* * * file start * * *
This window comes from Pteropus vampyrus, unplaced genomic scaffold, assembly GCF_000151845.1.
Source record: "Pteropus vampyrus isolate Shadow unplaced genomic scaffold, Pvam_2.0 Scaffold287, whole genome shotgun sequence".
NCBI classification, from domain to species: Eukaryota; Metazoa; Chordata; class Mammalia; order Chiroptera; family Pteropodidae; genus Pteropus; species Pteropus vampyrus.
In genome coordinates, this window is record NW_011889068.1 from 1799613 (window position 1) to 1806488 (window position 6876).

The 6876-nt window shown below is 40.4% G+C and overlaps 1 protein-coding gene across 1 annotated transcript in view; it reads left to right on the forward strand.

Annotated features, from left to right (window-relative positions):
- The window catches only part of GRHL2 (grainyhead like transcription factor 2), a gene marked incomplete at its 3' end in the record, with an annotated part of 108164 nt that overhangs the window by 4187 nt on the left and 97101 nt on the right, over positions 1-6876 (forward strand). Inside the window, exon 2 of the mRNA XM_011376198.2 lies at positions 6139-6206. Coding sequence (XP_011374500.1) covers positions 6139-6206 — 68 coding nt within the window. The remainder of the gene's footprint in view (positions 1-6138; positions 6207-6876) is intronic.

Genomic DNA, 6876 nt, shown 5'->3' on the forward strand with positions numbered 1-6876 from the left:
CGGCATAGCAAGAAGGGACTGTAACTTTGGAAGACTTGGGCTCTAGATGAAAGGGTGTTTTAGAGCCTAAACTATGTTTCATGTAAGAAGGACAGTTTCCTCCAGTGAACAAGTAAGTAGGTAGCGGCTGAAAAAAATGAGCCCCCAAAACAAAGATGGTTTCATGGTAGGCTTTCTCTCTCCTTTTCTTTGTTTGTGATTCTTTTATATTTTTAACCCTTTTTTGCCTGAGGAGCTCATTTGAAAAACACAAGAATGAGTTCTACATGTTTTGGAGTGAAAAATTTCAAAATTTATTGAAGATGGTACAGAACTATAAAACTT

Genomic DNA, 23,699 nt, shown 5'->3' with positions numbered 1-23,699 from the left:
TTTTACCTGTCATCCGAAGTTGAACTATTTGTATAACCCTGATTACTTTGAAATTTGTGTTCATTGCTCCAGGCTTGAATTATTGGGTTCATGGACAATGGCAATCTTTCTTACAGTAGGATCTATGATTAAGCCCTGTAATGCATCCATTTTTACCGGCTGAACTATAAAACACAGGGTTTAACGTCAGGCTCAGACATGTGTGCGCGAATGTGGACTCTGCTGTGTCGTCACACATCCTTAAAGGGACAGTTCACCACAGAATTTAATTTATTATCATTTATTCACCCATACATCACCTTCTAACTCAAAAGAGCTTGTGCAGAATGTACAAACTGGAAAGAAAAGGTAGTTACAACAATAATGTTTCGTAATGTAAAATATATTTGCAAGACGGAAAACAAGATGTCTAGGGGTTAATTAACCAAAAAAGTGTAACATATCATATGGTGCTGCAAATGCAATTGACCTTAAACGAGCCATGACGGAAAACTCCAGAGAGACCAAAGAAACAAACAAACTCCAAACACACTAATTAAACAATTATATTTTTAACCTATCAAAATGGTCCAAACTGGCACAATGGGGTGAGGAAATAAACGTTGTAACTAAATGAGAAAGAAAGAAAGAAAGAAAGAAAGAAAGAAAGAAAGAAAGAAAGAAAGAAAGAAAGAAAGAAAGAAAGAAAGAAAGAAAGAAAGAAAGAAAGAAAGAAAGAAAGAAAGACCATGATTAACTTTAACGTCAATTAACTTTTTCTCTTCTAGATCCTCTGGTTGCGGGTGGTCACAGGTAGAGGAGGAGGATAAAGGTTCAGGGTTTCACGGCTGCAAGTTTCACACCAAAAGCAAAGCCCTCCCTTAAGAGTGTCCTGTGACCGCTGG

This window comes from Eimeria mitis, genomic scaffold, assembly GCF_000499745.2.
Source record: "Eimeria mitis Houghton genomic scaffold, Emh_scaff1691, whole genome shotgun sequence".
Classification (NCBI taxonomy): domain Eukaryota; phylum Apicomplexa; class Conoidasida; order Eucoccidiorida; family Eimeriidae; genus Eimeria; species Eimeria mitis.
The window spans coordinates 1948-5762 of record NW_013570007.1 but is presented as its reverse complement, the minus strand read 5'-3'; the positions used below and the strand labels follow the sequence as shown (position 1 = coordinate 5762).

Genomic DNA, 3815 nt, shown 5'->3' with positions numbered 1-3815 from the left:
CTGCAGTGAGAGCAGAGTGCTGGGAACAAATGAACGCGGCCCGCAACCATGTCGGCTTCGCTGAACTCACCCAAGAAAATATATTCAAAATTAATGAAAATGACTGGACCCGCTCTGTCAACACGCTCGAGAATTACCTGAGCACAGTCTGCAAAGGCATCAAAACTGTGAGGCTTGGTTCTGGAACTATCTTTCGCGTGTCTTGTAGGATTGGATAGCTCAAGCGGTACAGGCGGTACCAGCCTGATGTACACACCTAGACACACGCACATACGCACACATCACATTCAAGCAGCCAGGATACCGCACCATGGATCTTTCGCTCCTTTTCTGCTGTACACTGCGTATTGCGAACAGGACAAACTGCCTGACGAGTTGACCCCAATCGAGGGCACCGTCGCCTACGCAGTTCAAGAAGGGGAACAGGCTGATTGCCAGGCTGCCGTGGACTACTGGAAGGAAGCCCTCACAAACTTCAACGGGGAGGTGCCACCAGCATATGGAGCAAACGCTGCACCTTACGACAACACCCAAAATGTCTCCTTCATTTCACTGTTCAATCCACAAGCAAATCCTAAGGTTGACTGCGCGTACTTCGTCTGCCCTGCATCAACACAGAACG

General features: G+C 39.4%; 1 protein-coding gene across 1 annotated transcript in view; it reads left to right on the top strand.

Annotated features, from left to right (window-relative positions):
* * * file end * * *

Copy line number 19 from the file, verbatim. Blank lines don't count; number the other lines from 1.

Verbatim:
Annotated features, from left to right (window-relative positions):